FIG. 1 is a block diagram showing an example of a configuration of a semiconductor device according to one embodiment of the invention. In FIG. 1, the semiconductor device is characterized in that a set bit-line voltage power supply, VG_set, is used for both a set operation and a test operation, a method and a function for achieving such a purpose are provided, and large portions of respective timing generation circuits for a read operation and the test operation make the common use of a timing generation circuit for read/test time, TG_rd_test. The inventors have found out that it is possible by doing so to execute an effective test operation adaptable to the characteristic of material of a phase change memory, as previously described, and by focusing attention on this, it becomes possible to check an increase in the number of circuits as small as possible.

To describe the configuration in more details hereinafter, memory cells MC (only one thereof is shown in the figure) are two-dimensionally spread all over a memory array MA, and the respective memory cells MC comprise a transistor M1, and a phase change element P1, the respective memory cells MC being rendered selectable according to a relationship in voltage among a bit line BL, word line WL, and source line SL. A source driver SD is a circuit for driving the source line SL, a word driver Wd is a circuit for driving the word line WL, and a sense amplifier SA is a circuit for amplifying a signal voltage emerging in the bit line BL.

The phase change memory executes the set operation, a reset operation, the read operation, and the test operation, and in order to execute the respective operations, there are requirements for a set control circuit Set_ctl, reset control circuit Rst_ctl, read control circuit Read_ctl, and test control circuit Test_ctl, respectively, thereby causing time intervals necessary for the respective operations, and timing of operation-start signals, and so forth to be generated at a set timing generation circuit TG_set, reset timing generation circuit TG_rst, and the read/test timing generation circuit TG rd_test, respectively. As described above, the present invention is characterized in that at this point in time, the large portions of the respective timing generation circuits for the read operation and the test operation make the common use of the timing generation circuit for read/test time, TG_rd_test and large portions of those circuits also are for common use. Further, transition from a normal operation to the test operation is effected by an input of a command from outside, or an input from a test terminal.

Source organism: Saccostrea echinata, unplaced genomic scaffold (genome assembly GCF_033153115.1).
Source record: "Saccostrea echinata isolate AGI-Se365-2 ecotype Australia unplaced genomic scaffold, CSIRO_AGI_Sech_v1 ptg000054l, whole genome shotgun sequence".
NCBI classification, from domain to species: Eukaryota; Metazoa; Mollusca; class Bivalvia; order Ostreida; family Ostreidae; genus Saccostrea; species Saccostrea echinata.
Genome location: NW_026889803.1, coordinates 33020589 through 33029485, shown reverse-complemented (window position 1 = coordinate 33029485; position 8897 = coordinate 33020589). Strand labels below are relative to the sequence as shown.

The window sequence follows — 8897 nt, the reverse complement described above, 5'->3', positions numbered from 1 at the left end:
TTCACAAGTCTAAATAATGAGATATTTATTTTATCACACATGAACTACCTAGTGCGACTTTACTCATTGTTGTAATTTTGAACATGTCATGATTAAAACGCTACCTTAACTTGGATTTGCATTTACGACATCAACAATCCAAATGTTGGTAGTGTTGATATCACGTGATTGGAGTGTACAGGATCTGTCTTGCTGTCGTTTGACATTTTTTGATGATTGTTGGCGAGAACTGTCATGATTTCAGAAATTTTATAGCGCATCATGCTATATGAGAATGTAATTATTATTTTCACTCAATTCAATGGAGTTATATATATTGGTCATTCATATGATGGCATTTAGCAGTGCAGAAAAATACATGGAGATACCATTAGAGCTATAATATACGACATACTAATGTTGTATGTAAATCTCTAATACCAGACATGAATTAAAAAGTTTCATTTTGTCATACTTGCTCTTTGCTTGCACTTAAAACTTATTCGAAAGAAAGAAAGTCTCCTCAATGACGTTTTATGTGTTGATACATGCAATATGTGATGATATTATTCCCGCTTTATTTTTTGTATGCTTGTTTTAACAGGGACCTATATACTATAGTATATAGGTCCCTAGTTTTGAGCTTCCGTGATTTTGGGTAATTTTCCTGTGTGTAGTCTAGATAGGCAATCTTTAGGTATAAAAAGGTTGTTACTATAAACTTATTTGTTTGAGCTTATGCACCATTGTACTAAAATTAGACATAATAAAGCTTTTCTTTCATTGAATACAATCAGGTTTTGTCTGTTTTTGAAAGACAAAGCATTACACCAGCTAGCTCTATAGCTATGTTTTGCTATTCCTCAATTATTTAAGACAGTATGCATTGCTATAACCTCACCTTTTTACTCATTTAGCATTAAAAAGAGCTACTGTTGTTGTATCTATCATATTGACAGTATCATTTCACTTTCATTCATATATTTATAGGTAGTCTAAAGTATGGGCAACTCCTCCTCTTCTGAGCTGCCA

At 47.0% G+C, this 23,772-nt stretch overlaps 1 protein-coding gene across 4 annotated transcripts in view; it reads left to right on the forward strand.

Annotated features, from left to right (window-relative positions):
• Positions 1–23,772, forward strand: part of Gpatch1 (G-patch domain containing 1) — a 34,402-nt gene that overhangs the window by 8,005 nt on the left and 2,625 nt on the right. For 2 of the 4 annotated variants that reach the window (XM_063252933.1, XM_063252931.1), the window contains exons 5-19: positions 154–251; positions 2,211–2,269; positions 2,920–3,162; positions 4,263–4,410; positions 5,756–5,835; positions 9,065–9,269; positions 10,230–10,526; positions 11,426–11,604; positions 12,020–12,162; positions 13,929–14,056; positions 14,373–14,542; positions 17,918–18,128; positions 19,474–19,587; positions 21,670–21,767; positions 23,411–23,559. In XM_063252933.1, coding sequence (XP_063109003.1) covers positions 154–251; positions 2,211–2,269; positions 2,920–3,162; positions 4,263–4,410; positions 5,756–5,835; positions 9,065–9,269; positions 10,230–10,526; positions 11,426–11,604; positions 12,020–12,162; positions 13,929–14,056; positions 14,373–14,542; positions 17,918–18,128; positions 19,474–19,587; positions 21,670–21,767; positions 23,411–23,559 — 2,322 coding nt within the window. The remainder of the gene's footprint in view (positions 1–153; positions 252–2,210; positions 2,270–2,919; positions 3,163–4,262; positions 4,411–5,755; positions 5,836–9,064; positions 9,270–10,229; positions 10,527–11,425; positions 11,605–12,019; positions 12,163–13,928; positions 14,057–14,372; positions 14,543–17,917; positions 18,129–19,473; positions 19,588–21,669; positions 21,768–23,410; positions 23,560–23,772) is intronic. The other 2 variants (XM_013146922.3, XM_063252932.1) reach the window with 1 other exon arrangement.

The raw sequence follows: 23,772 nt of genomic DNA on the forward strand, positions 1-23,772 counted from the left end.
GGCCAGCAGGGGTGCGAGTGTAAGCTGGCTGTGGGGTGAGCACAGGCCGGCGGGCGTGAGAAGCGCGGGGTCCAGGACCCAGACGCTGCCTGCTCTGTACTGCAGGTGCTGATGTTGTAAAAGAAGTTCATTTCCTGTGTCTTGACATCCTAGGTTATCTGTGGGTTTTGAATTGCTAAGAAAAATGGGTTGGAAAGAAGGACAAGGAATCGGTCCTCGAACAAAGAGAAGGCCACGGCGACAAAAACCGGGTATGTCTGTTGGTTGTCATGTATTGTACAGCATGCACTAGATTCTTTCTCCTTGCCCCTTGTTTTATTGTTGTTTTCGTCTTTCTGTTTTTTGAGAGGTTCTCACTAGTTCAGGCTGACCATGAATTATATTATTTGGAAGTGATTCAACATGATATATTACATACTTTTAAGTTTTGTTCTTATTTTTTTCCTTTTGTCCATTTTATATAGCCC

Further, with the phase change memory, a plurality of voltages are used, however, with the present embodiment, there is shown an example wherein upon the execution of the set operation, reset operation, read operation, and test operation, respectively, a voltage applied to the phase change element P1 is changed by switching over the voltage of the bit line BL. That is, the phase change memory according to the present embodiment has a set bit-line voltage power supply VG_set (VS1 generated), reset bit-line voltage power supply VG_rst (VR1 generated), and read bit-line voltage power supply VG_rd (VY1 generated). A relationship in magnitude among those generated voltages is generally expressed as follows:
VR1>VS1>VY1

The reason for the above is that rewrite of the phase change element depends on the magnitude of heat as given and at the time of the reset operation, heat large in magnitude is given (to be then rapidly taken away) at VR1 while at the time of the set operation, heat smaller in magnitude than the former is given. On the other hand, for reading, heat given is preferably as small as possible in magnitude, so that a voltage becomes lower. The reason why the heat given at the time of reading is preferably small in magnitude is to minimize the so-called disturbance as given, where the state of phase change undergoes a change due to the heat. Further, if the phase change element is left unattended in an environment, this will cause the phase change element to reach a stable state. Time elapsed between a rewrite state and the stable state is called a retention time (in practice, time required for electrical change from the initial resistance state to a specified resistance value).